Golfers can tell from the tee box on the opening hole that accurate driving will be a key factor in scoring well at Gailes by surveying a relatively tight fairway with wispy grass on either flank - heather and gorse will encroach close to the short cut grass on many of the holes during the round. The first green also bodes well for true links lovers when they see a wonderfully shaven front apron that allows a running shot to be played between a pair of protective greenside bunkers - many of the greens will allow this type of traditional links stroke.
The course is laid out on largely level terrain but - at my favourite hole on the front nine - brilliant use of a ridge and dip in the landscape is employed at the 5th to hide a wickedly contoured green beyond a narrow neck of fairway that kinks slightly right of the line of play.
I wasn’t overly fussed by the loop of four holes around the turn at the northernmost part of the property (I like to have holes revealed to me as I arrive at them, rather than see what lies ahead) but the elevated greens at the short par four 8th and 9th were really tough to score on if an over hit approach was played at the former and an under hit shot was executed on the latter - which is precisely the manner in which I underachieved at both holes, of course!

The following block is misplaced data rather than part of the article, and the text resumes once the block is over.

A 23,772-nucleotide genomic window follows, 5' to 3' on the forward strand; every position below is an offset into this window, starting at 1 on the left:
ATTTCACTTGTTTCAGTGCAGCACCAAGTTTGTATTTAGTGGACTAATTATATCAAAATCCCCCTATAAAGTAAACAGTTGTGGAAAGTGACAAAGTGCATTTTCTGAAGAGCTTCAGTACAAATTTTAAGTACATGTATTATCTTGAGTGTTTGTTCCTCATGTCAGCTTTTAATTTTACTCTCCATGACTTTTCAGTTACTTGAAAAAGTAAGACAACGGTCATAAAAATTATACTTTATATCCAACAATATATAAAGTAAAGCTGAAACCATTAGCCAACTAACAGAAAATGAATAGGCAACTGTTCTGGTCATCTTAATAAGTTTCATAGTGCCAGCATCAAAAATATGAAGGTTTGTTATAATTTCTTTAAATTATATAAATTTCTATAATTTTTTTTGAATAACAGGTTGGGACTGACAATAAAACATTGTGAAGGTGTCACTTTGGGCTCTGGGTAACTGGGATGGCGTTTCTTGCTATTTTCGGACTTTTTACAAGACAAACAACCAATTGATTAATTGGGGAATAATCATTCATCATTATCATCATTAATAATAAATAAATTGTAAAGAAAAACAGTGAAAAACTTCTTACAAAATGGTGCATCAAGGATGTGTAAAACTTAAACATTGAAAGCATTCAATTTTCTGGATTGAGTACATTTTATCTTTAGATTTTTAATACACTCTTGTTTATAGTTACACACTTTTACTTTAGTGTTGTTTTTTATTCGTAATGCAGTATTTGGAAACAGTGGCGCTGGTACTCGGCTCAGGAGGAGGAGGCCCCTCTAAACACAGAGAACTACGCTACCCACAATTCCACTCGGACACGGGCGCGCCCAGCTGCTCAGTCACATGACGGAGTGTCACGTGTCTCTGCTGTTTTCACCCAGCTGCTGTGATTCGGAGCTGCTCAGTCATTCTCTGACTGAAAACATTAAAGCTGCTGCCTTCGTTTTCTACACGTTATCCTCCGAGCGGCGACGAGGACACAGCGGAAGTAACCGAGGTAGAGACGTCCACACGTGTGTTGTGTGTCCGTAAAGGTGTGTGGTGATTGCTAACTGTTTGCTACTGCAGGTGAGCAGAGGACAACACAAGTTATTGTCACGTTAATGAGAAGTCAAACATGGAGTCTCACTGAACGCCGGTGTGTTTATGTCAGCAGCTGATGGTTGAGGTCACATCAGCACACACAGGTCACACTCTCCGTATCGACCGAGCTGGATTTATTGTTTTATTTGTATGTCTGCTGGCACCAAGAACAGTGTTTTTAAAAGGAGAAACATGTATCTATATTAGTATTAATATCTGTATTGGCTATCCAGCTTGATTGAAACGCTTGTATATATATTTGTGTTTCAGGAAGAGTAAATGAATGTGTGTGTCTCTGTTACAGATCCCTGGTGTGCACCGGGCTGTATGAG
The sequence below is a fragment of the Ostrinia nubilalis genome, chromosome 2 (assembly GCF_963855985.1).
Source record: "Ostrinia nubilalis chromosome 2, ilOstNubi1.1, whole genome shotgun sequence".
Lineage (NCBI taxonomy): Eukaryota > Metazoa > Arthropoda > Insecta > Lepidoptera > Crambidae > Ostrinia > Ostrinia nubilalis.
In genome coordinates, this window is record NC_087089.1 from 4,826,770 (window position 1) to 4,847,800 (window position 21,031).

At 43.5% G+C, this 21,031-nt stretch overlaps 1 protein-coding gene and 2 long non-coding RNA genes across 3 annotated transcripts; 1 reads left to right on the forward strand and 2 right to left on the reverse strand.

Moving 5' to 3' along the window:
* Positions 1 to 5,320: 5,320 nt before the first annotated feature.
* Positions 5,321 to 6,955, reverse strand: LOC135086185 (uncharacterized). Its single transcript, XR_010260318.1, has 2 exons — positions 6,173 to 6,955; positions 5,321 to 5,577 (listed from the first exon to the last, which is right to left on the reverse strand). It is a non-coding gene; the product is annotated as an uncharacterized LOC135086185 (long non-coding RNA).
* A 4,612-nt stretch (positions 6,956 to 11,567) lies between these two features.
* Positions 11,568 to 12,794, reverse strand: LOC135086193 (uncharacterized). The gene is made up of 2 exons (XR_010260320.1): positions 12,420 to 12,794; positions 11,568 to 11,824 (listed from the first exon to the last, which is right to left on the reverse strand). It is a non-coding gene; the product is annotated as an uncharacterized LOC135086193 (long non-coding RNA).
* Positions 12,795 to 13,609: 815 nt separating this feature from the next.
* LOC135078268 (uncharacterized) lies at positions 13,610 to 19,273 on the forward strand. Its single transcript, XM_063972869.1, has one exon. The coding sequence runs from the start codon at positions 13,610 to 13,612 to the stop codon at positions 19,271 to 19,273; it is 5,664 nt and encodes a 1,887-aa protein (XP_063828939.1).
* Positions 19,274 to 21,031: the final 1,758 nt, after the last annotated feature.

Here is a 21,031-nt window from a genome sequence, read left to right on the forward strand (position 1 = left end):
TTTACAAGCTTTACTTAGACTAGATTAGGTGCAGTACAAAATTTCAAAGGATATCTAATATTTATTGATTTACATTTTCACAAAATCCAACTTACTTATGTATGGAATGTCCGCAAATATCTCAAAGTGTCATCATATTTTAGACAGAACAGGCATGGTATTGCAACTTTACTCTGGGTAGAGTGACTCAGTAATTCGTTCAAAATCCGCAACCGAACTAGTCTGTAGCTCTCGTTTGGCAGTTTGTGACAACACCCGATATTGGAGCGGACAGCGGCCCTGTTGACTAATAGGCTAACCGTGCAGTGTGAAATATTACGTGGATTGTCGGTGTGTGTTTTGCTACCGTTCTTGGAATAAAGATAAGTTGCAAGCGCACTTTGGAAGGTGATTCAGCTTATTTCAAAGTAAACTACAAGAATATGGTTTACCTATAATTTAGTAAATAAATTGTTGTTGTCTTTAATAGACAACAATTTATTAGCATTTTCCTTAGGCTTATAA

I loved the two par threes on the back nine; the target at the 12th is more visible now due to the removal of gorse to the left of the hole and the semi blind 15th shows no mercy to any tee shot played long or left of the narrow green as the fall offs from the green are quite severe. Three solid par fours conclude the round at Gailes, the best of these being the short 17th where a semi blind approach over a ridge just might yield a birdie before turning towards the clubhouse.
Willie Park Jnr’s redesign of Gailes marks its centenary next year and it’s only fitting that a course of this quality should be used to co-host the Amateur Championship (along with Royal Troon) as well as providing the venue for the Men’s Home Internationals in 2012. Those top amateurs will be playing from back tees that measure 6903 yards in total (with a standard scratch rating of three over par) but you take my word for it that the regular gents markers are more than capable of testing your golfing abilities to the full. Jim McCann